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Marbled Godwit


Marbled Godwit
Photo Information
Copyright: PETER TAMAS (sirianul) Silver Note Writer [C: 0 W: 0 N: 509] (3544)
Genre: Animals
Medium: Color
Date Taken: 2012-01-18
Categories: Birds
Camera: Canon EOS 1D Mark IV, Canon 500mm f4L + Canon 1.4 converter
Exposure: f/10.0, 1/800 seconds
Details: Tripod: Yes
More Photo Info: [view]
Photo Version: Original Version
Date Submitted: 2012-02-18 8:34
Viewed: 2237
Points: 8
[Note Guidelines] Photographer's Note
Marbled Godwits are large shorebirds with slightly upturned bills. They are mottled brown with cinnamon underwings that are distinctive in flight. In winter, they are plain underneath, but during the breeding season they have dark barring on their breasts and bellies.
Habitat
They nest in native prairie habitats: wet meadows and grassy areas near water. During migration and winter, they are coastal, foraging on mudflats, salt marshes, estuaries, and coastal pools.

Behavior
Marbled Godwits are commonly seen in flocks with Whimbrels and Long-billed Curlews, both large and brown like the Marbled Godwit. The Marbled Godwit moves slowly, probing for food under the mud with its sensitive bill. It often inserts its entire bill into the mud, and its head is totally submerged at times.

Diet
In summer, Marbled Godwits eat insects, roots, and seeds. During migration, they may forage almost exclusively on tubers. In coastal areas, they eat mollusks, crustaceans, and other aquatic creatures that live in the sand and mud.

Nesting
Marbled Godwits form loose colonies without obvious territorial boundaries. To attract a female, the male performs a high, circling flight display, followed by a steep dive. The male selects a nest site in a dry spot with short grass and starts a shallow scrape. If the female approves it, both will add grass, and sometimes a canopy of grass is arched over the nest. Both parents incubate the four eggs for 24 to 26 days. The young leave the nest soon after hatching and find their own food. Both parents protect and tend the young for the first 15 to 26 days, after which the female usually leaves. The male stays with the young until they can fly.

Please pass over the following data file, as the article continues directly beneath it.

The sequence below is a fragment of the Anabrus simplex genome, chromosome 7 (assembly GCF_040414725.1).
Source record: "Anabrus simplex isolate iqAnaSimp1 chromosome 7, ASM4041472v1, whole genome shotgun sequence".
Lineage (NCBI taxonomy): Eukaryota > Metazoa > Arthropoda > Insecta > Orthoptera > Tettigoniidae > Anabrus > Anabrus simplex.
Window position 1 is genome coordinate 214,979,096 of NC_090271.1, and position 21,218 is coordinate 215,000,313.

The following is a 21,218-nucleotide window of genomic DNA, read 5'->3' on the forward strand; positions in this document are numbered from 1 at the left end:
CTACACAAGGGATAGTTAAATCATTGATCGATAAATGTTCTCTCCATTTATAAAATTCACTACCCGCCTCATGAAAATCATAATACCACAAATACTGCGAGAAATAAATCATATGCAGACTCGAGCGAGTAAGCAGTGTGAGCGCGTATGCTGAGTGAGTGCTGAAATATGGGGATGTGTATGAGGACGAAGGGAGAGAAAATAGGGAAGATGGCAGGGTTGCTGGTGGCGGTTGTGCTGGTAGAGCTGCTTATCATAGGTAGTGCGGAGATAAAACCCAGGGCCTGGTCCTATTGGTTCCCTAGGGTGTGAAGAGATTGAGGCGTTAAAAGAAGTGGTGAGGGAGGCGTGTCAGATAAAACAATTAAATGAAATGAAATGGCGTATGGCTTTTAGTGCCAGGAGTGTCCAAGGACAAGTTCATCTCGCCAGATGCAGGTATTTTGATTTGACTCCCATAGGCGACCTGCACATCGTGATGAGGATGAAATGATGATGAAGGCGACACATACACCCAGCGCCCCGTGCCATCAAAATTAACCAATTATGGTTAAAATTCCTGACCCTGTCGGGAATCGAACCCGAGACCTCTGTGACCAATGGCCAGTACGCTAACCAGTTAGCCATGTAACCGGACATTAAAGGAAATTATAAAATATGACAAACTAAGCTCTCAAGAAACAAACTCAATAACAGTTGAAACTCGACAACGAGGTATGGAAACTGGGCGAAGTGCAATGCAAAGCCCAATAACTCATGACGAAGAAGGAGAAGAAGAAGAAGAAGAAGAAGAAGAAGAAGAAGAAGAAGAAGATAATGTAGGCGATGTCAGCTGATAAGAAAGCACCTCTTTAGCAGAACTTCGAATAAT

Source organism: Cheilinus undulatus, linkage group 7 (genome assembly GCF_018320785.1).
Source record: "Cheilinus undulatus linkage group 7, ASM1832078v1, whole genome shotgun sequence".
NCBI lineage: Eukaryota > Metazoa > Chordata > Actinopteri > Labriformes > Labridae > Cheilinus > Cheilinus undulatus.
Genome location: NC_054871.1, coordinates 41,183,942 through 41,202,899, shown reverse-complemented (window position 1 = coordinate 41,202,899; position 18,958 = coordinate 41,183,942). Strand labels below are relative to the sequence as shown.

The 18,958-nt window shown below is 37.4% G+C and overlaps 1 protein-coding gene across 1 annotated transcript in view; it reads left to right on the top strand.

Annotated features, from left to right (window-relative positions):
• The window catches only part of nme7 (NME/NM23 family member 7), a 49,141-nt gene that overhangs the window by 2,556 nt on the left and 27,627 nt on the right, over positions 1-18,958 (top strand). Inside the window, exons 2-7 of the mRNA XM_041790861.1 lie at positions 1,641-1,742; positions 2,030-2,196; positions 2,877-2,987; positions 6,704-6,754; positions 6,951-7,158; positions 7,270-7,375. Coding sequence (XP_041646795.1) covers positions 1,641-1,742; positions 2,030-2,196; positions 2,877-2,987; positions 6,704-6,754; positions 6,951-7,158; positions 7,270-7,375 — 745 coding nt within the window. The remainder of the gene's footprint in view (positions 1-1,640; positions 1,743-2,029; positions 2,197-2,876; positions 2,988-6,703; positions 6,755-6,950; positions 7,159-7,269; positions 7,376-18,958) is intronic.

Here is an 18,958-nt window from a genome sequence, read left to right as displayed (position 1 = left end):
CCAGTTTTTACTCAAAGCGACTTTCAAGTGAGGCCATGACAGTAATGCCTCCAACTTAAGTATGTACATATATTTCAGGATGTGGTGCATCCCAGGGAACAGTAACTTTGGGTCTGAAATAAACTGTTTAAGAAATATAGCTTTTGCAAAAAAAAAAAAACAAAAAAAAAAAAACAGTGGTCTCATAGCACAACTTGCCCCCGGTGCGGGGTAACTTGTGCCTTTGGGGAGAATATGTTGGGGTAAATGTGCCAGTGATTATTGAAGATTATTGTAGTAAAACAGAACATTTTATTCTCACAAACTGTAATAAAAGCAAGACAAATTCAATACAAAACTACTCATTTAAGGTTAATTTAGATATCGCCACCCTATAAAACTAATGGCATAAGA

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Critiques [Translate]

Buena luz y tonalidades. Encuadre acertado e interesante la captura de la sombra del ave.
Saludos peter: Josep Ignasi.

Hi Peter. I don't think you could have taken a better shot of one of these. The focus is right on the money and it's a perfect side view. Well done! I like the space you left around him. The DOF is perfect but with the odd obstacles in the background. It's a pleasure to see this bird presented so well. TFS Trevor

Peter, this is a great shot of this bird. Good sharpness, detail and POV.

  • Great 
  • iti Gold Star Critiquer/Gold Note Writer [C: 577 W: 0 N: 650] (7939)
  • [2012-02-20 11:43]

Hi Peter,
Very nice photo of a beautiful bird. Nice colours with excellent details.
Regards Jiri.

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